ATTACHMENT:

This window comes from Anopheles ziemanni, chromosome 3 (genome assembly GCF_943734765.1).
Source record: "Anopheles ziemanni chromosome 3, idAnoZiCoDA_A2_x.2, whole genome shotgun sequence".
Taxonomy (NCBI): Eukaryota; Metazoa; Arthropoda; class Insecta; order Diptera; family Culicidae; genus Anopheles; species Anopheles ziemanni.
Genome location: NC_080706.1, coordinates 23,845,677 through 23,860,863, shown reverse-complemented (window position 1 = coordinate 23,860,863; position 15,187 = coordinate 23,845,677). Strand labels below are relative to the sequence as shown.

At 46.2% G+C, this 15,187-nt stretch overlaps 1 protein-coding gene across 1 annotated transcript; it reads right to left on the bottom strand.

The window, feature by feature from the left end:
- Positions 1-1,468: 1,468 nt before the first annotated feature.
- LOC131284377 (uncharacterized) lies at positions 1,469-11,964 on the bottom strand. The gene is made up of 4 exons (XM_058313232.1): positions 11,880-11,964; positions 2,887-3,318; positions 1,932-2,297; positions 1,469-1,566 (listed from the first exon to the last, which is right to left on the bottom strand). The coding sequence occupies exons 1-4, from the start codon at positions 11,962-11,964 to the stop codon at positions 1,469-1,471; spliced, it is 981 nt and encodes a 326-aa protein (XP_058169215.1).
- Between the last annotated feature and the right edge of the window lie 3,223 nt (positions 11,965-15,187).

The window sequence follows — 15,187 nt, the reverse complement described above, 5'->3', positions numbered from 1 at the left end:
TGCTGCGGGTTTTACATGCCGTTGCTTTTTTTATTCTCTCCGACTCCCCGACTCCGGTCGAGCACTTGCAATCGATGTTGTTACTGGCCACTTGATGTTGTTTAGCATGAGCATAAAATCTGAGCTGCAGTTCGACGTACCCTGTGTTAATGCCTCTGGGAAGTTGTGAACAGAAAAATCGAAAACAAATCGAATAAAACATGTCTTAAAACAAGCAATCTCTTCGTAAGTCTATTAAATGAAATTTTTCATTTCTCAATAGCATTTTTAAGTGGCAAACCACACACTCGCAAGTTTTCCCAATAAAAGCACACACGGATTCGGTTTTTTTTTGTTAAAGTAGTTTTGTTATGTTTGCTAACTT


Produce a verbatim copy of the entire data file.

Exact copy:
This window comes from Anopheles ziemanni, chromosome 3 (genome assembly GCF_943734765.1).
Source record: "Anopheles ziemanni chromosome 3, idAnoZiCoDA_A2_x.2, whole genome shotgun sequence".
Taxonomy (NCBI): Eukaryota; Metazoa; Arthropoda; class Insecta; order Diptera; family Culicidae; genus Anopheles; species Anopheles ziemanni.
Genome location: NC_080706.1, coordinates 23,845,677 through 23,860,863, shown reverse-complemented (window position 1 = coordinate 23,860,863; position 15,187 = coordinate 23,845,677). Strand labels below are relative to the sequence as shown.

At 46.2% G+C, this 15,187-nt stretch overlaps 1 protein-coding gene across 1 annotated transcript; it reads right to left on the bottom strand.

The window, feature by feature from the left end:
- Positions 1-1,468: 1,468 nt before the first annotated feature.
- LOC131284377 (uncharacterized) lies at positions 1,469-11,964 on the bottom strand. The gene is made up of 4 exons (XM_058313232.1): positions 11,880-11,964; positions 2,887-3,318; positions 1,932-2,297; positions 1,469-1,566 (listed from the first exon to the last, which is right to left on the bottom strand). The coding sequence occupies exons 1-4, from the start codon at positions 11,962-11,964 to the stop codon at positions 1,469-1,471; spliced, it is 981 nt and encodes a 326-aa protein (XP_058169215.1).
- Between the last annotated feature and the right edge of the window lie 3,223 nt (positions 11,965-15,187).

The window sequence follows — 15,187 nt, the reverse complement described above, 5'->3', positions numbered from 1 at the left end:
TGCTGCGGGTTTTACATGCCGTTGCTTTTTTTATTCTCTCCGACTCCCCGACTCCGGTCGAGCACTTGCAATCGATGTTGTTACTGGCCACTTGATGTTGTTTAGCATGAGCATAAAATCTGAGCTGCAGTTCGACGTACCCTGTGTTAATGCCTCTGGGAAGTTGTGAACAGAAAAATCGAAAACAAATCGAATAAAACATGTCTTAAAACAAGCAATCTCTTCGTAAGTCTATTAAATGAAATTTTTCATTTCTCAATAGCATTTTTAAGTGGCAAACCACACACTCGCAAGTTTTCCCAATAAAAGCACACACGGATTCGGTTTTTTTTTGTTAAAGTAGTTTTGTTATGTTTGCTAACTT